Slowly but surely, marketers are abandoning the old-style “push” methodologies in favor of “pull” messages that draw ideal clients in and convince them to buy. Yet somehow, the majority of PR firms and business owners that take PR in-house haven’t yet gotten the memo. They’re still operating the outbound way—mass emailing press releases and cold calling editors.
Iliyana Stareva—author of Inbound PR: The PR Agency’s Manual to Transforming Your Business with Inbound—wants to change that. She says small businesses and PR agencies must adapt to the new way or risk becoming irrelevant.
Based on HubSpot’s Inbound Marketing Methodology—which attracts customers through helpful content and turns them into customers and promoters of a brand—Inbound PR Methodology allows PR to show ROI. Each phase has a particular goal that is Specific, Measurable, Achievable, Realistic, and Timely (SMART) and numeric.
Inbound PR tips for small businesses
Since media relations remain such a big focus of PR—and because HubSpot found that at 47 percent, media articles are the number-one source after word-of-mouth that influences consumer behavior—here’s a look at the Inbound PR Methodology in action, applied to the media.
In this case, media stands not just for traditional outlets such as newspaper, TV, and radio journalists, but also content creators across social platforms (e.g., bloggers, YouTubers, Instagram, and basically any influencer).
Phase 1: Attract the media
The first stage is to attract the media and transform them from strangers to visitors. You can do this by creating relevant SEO content like blog posts, press releases, and social messages that are search engine optimized so they are easily found.
Just as up to 80 percent of buyers make buying decisions without ever speaking to a sales rep. The media also uses Google and their networks to research stories and source brands or influencers for them. Even if you pitch media outlets, they’ll come back and check your online presence. If you don’t have any relevant content, they won’t consider you relevant, either.
Phase 2: Convert with content
Here’s where you persuade media influencers that you are relevant by offering even more, even better targeted content. This may consist of long-form pieces gated behind forms on landing pages that require visitors to provide contact data so you can reach out later in a personalized way. This is how you gather media leads.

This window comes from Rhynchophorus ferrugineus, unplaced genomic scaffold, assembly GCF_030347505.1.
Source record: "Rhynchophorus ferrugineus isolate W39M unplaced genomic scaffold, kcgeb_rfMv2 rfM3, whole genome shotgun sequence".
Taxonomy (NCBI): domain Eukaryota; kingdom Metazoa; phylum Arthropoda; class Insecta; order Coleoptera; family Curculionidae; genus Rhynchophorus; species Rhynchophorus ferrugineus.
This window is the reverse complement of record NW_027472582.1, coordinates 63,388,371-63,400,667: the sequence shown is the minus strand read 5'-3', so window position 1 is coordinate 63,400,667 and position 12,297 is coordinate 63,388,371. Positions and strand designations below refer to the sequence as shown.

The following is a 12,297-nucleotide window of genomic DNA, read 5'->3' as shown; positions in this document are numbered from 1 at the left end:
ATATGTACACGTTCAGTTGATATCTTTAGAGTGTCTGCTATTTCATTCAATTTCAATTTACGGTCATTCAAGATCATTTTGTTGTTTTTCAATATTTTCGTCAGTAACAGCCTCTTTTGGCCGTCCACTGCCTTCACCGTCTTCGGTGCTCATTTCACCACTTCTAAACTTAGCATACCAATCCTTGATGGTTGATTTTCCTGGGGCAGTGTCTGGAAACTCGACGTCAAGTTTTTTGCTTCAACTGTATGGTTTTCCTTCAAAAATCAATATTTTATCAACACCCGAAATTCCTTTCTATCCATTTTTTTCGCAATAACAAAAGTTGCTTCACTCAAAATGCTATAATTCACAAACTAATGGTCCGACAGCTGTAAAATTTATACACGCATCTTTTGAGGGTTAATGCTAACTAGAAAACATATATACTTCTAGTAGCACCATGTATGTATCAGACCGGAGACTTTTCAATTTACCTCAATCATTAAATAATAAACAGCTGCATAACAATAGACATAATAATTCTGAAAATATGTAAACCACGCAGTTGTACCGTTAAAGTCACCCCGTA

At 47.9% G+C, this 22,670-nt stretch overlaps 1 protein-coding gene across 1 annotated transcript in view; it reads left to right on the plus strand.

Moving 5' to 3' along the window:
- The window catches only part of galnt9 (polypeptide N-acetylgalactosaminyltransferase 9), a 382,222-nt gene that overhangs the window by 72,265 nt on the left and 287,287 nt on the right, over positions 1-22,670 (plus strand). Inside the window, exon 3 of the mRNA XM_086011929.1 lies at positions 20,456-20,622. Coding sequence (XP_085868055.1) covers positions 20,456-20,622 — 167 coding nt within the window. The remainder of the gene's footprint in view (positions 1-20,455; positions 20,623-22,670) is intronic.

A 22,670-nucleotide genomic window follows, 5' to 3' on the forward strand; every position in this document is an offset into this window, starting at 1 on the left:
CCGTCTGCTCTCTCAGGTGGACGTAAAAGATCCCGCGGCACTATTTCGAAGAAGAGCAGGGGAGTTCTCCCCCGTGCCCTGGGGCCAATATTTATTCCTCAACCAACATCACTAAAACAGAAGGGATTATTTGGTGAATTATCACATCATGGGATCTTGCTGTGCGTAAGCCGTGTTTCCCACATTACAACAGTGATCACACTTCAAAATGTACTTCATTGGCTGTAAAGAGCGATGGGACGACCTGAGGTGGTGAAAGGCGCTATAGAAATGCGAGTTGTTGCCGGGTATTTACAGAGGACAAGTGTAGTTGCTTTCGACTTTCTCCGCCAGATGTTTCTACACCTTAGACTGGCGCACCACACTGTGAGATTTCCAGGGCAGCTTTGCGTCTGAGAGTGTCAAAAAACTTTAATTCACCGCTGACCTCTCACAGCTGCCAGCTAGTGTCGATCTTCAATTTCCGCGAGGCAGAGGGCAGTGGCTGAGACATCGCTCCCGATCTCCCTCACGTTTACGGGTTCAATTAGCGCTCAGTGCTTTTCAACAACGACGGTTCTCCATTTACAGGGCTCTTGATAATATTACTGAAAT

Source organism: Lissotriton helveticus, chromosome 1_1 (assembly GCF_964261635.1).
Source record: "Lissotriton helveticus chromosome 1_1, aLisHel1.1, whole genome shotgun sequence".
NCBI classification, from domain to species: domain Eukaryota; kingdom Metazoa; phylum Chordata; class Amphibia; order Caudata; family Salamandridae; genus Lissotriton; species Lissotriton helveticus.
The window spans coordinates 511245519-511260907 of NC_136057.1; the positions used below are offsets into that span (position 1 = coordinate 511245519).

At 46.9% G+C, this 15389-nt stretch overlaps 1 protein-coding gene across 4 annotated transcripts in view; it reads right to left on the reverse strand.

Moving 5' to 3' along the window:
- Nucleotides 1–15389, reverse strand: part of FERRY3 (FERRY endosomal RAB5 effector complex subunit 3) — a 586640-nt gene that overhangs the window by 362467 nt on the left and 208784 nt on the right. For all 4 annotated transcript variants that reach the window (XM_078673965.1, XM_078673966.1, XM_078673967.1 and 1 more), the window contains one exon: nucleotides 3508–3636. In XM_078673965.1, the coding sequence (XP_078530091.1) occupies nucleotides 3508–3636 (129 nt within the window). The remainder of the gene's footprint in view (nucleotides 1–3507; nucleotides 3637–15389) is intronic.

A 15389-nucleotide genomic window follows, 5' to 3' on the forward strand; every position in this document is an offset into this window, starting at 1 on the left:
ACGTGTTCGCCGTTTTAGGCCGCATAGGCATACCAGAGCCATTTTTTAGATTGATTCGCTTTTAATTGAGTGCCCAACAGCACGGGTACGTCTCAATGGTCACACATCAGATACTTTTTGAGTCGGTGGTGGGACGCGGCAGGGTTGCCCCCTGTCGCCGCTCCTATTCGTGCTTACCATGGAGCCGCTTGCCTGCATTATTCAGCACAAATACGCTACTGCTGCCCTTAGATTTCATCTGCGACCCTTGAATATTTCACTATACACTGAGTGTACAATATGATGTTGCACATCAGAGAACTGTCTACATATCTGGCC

You’ll also want to prepare a designated inbound PR newsroom that includes everything a media person needs to know and learn about you.
Phase 3: Close the loop with a pitch
By this point, you’ve managed to persuade the media on how great you are with your remarkable content. You know exactly who they are and what they are interested in within your brand. So now it’s time to reach out to them in a relevant and personalized way through social media or email, based on their preferred method of communication.
You can offer events, exclusives, or anything special to seal the deal. This is the PR pitch—delivering the right story material to the right media—where you turn your media leads into publishers.
Phase 4: Delight your media contacts
The last phase is all about relationship building. By now you have worked with the media on some stories together, they’ve gone out, and it’s been a win-win with some inbound links building; they link to your website, and you link to their publication in your inbound PR newsroom.
Remember, you don’t want this to be a one-off. You want repeat PR mentions, so be sure to use social media to spread the word and share the work of the media people you’ve just collaborated with. Share the pieces that are about you along with other interesting material to show genuine interest in their work. Also use a social media monitoring platform to track what else they and others are saying. Engage in those conversations and it might open up even more media opportunities for you.
“The four stages of the Inbound PR Methodology help you turn strangers into promoters and nurture lasting relationships in a refreshing new way that works,” concludes Stareva.
“You attract the clients and media attention you need, and they get real results from your services. Even better, everyone in your agency knows what their measurable targets and bottom-line goals are. This makes it easier than ever to track and evaluate your results and steadily improve.”
Iliyana Stareva is the author of Inbound PR: The PR Agency’s Manual to Transforming Your Business with Inbound. She is Global Partner Program Manager at HubSpot, focusing on aligning HubSpot’s expanding global teams to better service the agency partners and smoothly roll out changes to the program. She spends her free time dancing salsa or writing about inbound PR, inbound marketing, and agency business, expertise gathered from years of agency experience and agency business consulting across Germany, the UK, and Ireland. Connect with @IliyanaStareva on Twitter.